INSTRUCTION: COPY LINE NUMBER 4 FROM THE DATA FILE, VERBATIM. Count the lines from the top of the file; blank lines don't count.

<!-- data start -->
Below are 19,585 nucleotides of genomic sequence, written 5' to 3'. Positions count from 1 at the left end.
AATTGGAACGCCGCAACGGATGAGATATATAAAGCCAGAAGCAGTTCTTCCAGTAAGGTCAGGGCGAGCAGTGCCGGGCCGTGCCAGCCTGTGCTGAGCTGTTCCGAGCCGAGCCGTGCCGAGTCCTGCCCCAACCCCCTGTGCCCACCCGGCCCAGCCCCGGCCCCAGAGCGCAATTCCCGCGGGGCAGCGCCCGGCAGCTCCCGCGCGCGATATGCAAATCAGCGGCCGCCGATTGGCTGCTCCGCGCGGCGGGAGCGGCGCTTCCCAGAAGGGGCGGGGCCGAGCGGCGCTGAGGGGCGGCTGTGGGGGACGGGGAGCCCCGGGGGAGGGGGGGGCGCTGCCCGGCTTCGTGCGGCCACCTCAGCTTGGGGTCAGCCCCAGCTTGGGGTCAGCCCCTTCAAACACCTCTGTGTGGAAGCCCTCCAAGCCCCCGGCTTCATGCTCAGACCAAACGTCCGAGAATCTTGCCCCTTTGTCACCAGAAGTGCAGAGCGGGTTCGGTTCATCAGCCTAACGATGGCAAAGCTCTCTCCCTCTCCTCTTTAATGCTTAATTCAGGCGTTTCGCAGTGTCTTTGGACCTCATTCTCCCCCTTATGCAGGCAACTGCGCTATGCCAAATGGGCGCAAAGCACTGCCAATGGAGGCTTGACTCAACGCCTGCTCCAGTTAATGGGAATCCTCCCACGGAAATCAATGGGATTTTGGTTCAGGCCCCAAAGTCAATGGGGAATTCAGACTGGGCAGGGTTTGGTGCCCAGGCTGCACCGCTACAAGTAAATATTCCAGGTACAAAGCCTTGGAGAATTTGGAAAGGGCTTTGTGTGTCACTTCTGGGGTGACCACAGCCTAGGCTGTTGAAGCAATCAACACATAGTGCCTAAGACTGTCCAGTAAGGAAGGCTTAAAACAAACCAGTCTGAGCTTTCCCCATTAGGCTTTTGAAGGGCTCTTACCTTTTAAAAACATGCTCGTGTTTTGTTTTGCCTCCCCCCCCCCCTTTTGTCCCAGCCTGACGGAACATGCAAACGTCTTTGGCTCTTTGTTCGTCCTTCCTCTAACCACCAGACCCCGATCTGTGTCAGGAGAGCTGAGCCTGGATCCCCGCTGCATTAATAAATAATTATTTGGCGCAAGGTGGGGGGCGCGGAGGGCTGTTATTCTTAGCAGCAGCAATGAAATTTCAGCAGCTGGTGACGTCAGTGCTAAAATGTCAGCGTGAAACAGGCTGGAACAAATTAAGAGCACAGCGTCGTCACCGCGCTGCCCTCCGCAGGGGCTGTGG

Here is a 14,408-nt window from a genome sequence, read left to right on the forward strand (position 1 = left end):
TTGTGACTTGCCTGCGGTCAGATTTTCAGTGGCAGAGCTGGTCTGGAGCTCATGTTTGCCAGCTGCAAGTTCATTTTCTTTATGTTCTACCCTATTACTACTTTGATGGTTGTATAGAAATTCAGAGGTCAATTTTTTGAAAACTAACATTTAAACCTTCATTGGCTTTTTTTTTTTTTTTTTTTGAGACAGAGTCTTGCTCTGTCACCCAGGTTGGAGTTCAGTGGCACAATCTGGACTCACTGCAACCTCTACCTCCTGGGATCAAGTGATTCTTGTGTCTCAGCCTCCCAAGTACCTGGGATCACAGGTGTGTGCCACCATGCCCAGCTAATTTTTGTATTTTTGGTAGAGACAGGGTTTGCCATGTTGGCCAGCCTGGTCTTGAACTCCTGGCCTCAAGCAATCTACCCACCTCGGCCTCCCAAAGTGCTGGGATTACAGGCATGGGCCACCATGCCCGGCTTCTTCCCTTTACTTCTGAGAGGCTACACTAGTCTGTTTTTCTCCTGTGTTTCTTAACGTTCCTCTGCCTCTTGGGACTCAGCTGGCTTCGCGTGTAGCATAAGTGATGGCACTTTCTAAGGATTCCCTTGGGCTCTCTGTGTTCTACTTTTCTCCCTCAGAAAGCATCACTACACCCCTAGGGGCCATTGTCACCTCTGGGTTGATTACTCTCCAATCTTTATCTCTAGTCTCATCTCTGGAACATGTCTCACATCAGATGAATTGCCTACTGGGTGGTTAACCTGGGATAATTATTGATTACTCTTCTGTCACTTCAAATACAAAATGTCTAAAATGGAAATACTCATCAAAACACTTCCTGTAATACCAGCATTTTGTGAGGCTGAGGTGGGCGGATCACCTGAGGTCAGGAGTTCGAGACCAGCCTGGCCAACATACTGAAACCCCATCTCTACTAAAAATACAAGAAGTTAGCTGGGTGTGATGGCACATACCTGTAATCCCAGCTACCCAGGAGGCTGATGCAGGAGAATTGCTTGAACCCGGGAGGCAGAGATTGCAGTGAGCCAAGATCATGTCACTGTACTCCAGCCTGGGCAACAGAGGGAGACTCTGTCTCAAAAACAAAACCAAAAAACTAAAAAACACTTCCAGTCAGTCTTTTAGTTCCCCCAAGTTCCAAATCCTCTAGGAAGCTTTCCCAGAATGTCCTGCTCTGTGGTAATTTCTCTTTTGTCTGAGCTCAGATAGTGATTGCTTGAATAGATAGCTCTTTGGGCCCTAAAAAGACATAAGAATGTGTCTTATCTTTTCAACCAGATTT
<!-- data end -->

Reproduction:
TTGTGACTTGCCTGCGGTCAGATTTTCAGTGGCAGAGCTGGTCTGGAGCTCATGTTTGCCAGCTGCAAGTTCATTTTCTTTATGTTCTACCCTATTACTACTTTGATGGTTGTATAGAAATTCAGAGGTCAATTTTTTGAAAACTAACATTTAAACCTTCATTGGCTTTTTTTTTTTTTTTTTTTGAGACAGAGTCTTGCTCTGTCACCCAGGTTGGAGTTCAGTGGCACAATCTGGACTCACTGCAACCTCTACCTCCTGGGATCAAGTGATTCTTGTGTCTCAGCCTCCCAAGTACCTGGGATCACAGGTGTGTGCCACCATGCCCAGCTAATTTTTGTATTTTTGGTAGAGACAGGGTTTGCCATGTTGGCCAGCCTGGTCTTGAACTCCTGGCCTCAAGCAATCTACCCACCTCGGCCTCCCAAAGTGCTGGGATTACAGGCATGGGCCACCATGCCCGGCTTCTTCCCTTTACTTCTGAGAGGCTACACTAGTCTGTTTTTCTCCTGTGTTTCTTAACGTTCCTCTGCCTCTTGGGACTCAGCTGGCTTCGCGTGTAGCATAAGTGATGGCACTTTCTAAGGATTCCCTTGGGCTCTCTGTGTTCTACTTTTCTCCCTCAGAAAGCATCACTACACCCCTAGGGGCCATTGTCACCTCTGGGTTGATTACTCTCCAATCTTTATCTCTAGTCTCATCTCTGGAACATGTCTCACATCAGATGAATTGCCTACTGGGTGGTTAACCTGGGATAATTATTGATTACTCTTCTGTCACTTCAAATACAAAATGTCTAAAATGGAAATACTCATCAAAACACTTCCTGTAATACCAGCATTTTGTGAGGCTGAGGTGGGCGGATCACCTGAGGTCAGGAGTTCGAGACCAGCCTGGCCAACATACTGAAACCCCATCTCTACTAAAAATACAAGAAGTTAGCTGGGTGTGATGGCACATACCTGTAATCCCAGCTACCCAGGAGGCTGATGCAGGAGAATTGCTTGAACCCGGGAGGCAGAGATTGCAGTGAGCCAAGATCATGTCACTGTACTCCAGCCTGGGCAACAGAGGGAGACTCTGTCTCAAAAACAAAACCAAAAAACTAAAAAACACTTCCAGTCAGTCTTTTAGTTCCCCCAAGTTCCAAATCCTCTAGGAAGCTTTCCCAGAATGTCCTGCTCTGTGGTAATTTCTCTTTTGTCTGAGCTCAGATAGTGATTGCTTGAATAGATAGCTCTTTGGGCCCTAAAAAGACATAAGAATGTGTCTTATCTTTTCAACCAGATTT